We distilled our findings into three volumes. In the first volume, we share the history of pizza, the world of pizza at large, plus fundamentals to making pizza such as the ingredients that go into the dough and the role of heat in the pizza-making process. The chapters in volume 2 provide a comprehensive look at all the components of pizza—dough, sauce, cheese, and toppings—and present foundational recipes upon which the majority of our pizzas are built. The third and final volume is dedicated to both classic and innovative recipes for every pizza style we cover, including al taglio, Argentinean, bar/tavern, Brazilian thin-crust, deep-dish, Detroit, grandma/New York Square/Sicilian, Neapolitan, New York, New Haven, Old Forge, pizza fritta, and pizza gourmet. Volume 3 is also where you’ll find inventive flavor and topping combinations to help inspire your own pizza exploration.

Guides to Top Pizza Destinations

We’ve included something new in Modernist Pizza that we’ve never done before in any of our other books: we devoted an entire chapter to our pizza travels and created a global travel guide. We wanted to illustrate pizza’s wonderful diversity and show the many ways in which it’s enjoyed across the world. That is why pizza required us to travel even more than our other books did—our team visited over 250 pizzerias to learn local styles from some of the world’s best pizzaioli. The chapter was created to serve as a travelogue of sorts and to help give the full picture of pizza.

When we started visiting pizzerias, we wondered whether the pizzaioli would actually talk to us. It turned out they were incredibly helpful, especially in Italy. They were very candid about sharing their knowledge and techniques and even helped us review parts of the book. We spoke to visionaries such as Tony Gemignani, Enzo Coccia, Franco Pepe, Chris Bianco, Laura Meyer, Carlo Sammarco, Dan Richer, Sarah Minnick, and many more covered in this book, who are tossing pizza into the modern era.

We couldn’t go to every well-reviewed pizzeria everywhere, so think of our guide as a curated selection. It consists of the best pizzerias across Italy and the United States, São Paulo, Buenos Aires, and Tokyo. After Naples, which was a must-see since it’s where pizza was invented, we looked to important first-generation pizza cities like New York. Following that, we checked out travel spots known for a particular style like Chicago or Detroit. We also included other areas like Rome and Portland, to paint a picture of the pizza scenes there.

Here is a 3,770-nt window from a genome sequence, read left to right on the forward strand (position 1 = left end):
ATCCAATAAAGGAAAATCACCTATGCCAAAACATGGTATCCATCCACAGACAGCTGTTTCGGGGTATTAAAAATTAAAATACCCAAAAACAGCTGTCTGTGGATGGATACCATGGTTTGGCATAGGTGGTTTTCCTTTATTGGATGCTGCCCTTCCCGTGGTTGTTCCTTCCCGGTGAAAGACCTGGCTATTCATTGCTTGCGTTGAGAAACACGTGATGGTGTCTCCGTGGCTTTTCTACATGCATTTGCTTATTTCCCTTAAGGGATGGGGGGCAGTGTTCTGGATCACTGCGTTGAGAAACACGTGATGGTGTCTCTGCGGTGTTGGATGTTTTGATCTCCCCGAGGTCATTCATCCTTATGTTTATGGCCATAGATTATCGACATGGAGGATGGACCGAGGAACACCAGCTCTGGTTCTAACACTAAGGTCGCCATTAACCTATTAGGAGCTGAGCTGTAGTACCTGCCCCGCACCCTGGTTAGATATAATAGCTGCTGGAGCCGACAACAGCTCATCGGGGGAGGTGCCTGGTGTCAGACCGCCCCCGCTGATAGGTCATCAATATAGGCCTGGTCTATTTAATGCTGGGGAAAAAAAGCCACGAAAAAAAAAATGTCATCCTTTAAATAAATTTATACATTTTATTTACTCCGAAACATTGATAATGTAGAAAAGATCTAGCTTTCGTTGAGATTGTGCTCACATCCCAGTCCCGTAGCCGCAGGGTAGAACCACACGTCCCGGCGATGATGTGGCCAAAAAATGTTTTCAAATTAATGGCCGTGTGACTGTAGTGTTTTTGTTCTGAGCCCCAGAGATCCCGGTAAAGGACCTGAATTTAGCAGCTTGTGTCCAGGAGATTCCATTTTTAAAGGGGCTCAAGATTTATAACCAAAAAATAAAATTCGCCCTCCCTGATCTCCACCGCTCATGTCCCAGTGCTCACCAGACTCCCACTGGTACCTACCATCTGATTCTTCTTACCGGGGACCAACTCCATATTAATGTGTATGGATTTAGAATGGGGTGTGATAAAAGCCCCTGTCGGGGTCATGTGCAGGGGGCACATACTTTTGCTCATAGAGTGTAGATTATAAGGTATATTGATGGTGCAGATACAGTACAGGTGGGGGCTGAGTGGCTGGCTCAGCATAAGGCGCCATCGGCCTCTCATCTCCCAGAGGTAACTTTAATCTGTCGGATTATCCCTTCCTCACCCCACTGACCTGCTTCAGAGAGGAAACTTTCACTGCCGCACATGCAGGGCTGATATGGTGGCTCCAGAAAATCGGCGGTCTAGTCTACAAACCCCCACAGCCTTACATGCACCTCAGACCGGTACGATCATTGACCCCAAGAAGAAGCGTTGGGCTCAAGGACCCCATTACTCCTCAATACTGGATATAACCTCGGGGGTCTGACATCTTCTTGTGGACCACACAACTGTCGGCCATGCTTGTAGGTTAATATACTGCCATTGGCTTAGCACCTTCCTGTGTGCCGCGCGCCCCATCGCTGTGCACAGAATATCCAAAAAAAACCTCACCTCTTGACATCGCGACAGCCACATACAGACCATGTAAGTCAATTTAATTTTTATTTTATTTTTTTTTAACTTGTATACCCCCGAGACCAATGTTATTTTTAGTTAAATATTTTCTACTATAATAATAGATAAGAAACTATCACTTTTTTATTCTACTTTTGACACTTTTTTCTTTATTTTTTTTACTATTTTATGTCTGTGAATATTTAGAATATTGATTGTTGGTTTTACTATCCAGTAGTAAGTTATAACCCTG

Countless times during our research, we were asked where the best pizza can be found. (We aren’t shy about suggesting there are several pizzerias in Naples that would immediately deserve one, two, and even three Michelin stars.) Ultimately, we hope that our travel chapter will be a good starting point for mapping out your own pizza journey to help answer that question for yourself.

More Pizza on the Horizon

One of our goals for this book was to make it accessible to many types of pizza makers, from professionals, including chefs and bakers, to beginners at home. That’s why we tested all our recipes in several different ovens and included recommendations in each recipe for which oven will work best. Our chefs developed loads of tips and tricks for making great pizza in a home oven. There really is something in Modernist Pizza for everyone—actually, there is a lot for everyone.

What makes pizza great isn’t any single ingredient. What makes it great is using good ingredients
consistently, plus lots of skill and attention. If you’re a pizza fan, even if you have no intention of making pizza, this book will describe your favorite food in an incredible way. If you hanker to make pizza at home or are even slightly intrigued, we encourage you to take the plunge.

As the on-sale date for the book nears, we’ll be sharing more blog posts and details about what you can expect to find in each of the volumes. If you haven’t already, join our mailing list, or follow us on Facebook, Twitter, and Instagram for more updates.